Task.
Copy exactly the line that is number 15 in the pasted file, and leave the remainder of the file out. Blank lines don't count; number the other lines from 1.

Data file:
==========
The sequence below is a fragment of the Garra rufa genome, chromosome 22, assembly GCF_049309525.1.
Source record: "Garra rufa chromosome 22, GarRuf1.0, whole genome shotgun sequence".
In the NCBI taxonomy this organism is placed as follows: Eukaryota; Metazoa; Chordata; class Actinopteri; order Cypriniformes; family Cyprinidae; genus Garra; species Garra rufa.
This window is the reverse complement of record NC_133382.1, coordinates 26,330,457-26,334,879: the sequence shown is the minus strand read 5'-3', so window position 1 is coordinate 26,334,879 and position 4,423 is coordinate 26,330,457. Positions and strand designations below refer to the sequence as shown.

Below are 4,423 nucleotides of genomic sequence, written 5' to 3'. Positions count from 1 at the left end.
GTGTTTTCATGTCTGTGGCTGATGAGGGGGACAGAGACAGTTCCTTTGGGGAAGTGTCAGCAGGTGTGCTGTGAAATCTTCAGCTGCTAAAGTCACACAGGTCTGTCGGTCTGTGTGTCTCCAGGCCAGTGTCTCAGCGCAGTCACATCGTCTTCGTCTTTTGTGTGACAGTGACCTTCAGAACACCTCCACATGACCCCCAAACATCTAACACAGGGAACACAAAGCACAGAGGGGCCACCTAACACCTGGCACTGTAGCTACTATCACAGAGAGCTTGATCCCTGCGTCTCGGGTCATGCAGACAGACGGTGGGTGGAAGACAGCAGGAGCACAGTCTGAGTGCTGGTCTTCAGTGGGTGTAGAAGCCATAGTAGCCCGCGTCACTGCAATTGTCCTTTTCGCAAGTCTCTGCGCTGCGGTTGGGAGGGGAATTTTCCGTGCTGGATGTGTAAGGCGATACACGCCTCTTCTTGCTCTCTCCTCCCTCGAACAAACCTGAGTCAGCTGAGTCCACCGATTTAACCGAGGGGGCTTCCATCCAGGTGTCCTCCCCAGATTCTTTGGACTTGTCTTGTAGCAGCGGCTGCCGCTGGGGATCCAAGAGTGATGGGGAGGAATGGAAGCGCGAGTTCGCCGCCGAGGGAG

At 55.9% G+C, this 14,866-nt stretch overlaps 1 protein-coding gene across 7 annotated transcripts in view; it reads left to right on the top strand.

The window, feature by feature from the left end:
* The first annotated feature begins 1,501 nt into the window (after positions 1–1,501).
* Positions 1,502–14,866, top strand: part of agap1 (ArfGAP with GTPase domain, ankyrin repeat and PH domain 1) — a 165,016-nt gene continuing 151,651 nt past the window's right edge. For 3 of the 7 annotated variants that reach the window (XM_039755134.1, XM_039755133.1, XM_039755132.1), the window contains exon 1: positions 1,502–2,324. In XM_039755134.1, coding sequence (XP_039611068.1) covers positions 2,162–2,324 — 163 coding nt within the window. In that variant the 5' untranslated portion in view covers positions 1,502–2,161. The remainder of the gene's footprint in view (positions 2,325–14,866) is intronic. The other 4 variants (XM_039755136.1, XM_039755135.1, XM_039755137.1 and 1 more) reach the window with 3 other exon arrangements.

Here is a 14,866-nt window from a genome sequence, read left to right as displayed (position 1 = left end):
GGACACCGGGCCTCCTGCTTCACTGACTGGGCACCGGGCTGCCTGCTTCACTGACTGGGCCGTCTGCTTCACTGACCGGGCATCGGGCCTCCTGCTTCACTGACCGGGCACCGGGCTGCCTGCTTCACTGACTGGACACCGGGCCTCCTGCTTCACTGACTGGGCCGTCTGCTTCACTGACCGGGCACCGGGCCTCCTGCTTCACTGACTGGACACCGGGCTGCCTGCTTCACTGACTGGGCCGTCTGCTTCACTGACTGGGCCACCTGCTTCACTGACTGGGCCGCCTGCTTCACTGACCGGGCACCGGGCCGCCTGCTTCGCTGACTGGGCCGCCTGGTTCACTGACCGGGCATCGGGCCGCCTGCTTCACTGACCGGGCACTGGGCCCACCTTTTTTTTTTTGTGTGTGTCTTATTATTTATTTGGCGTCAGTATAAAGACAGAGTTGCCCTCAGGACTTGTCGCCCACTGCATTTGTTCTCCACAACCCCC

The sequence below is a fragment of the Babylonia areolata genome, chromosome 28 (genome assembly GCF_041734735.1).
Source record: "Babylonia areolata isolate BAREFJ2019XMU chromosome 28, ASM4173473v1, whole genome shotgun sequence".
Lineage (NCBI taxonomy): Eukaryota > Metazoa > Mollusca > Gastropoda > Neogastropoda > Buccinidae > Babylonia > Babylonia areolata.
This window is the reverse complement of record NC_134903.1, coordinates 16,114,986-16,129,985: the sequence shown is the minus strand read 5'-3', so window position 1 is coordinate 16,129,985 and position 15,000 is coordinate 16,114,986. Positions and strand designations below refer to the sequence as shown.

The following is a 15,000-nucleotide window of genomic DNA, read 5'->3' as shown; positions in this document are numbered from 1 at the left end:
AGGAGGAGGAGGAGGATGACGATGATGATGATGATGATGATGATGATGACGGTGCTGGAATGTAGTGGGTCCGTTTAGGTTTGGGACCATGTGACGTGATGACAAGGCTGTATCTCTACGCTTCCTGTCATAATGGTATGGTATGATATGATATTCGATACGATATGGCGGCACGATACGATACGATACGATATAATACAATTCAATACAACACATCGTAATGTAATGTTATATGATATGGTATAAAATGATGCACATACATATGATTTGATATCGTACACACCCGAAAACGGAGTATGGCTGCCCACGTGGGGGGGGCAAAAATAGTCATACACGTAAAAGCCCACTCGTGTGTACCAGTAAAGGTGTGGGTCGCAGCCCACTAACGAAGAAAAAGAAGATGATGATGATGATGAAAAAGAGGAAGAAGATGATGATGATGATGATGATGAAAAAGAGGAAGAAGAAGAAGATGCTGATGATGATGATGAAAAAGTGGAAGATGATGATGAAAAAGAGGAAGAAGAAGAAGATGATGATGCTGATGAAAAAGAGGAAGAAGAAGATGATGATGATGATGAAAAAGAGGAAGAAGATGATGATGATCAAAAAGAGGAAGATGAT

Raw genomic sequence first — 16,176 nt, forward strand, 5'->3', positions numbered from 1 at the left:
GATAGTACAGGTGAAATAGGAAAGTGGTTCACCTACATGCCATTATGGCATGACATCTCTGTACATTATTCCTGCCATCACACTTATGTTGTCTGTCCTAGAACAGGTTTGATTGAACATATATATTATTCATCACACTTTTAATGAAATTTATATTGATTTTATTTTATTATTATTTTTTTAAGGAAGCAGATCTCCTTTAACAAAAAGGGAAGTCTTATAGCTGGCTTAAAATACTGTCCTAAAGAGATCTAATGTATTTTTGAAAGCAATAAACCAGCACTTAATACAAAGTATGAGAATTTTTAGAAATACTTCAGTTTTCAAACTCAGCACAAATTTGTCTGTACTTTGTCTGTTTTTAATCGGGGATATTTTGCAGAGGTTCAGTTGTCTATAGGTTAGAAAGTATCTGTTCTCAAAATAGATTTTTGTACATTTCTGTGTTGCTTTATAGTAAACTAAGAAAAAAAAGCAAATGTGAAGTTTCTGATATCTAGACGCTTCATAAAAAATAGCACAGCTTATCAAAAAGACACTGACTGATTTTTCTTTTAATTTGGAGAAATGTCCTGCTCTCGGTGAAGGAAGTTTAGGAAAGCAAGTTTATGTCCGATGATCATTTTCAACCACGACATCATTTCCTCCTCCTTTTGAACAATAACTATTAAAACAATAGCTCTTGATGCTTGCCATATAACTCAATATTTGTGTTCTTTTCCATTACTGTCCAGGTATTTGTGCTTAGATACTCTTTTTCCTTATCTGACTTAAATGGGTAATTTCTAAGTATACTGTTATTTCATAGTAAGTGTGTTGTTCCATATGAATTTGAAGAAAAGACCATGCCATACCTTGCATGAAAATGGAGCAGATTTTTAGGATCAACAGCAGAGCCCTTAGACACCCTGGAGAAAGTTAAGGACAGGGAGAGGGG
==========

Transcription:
Lineage (NCBI taxonomy): Eukaryota > Metazoa > Mollusca > Gastropoda > Neogastropoda > Buccinidae > Babylonia > Babylonia areolata.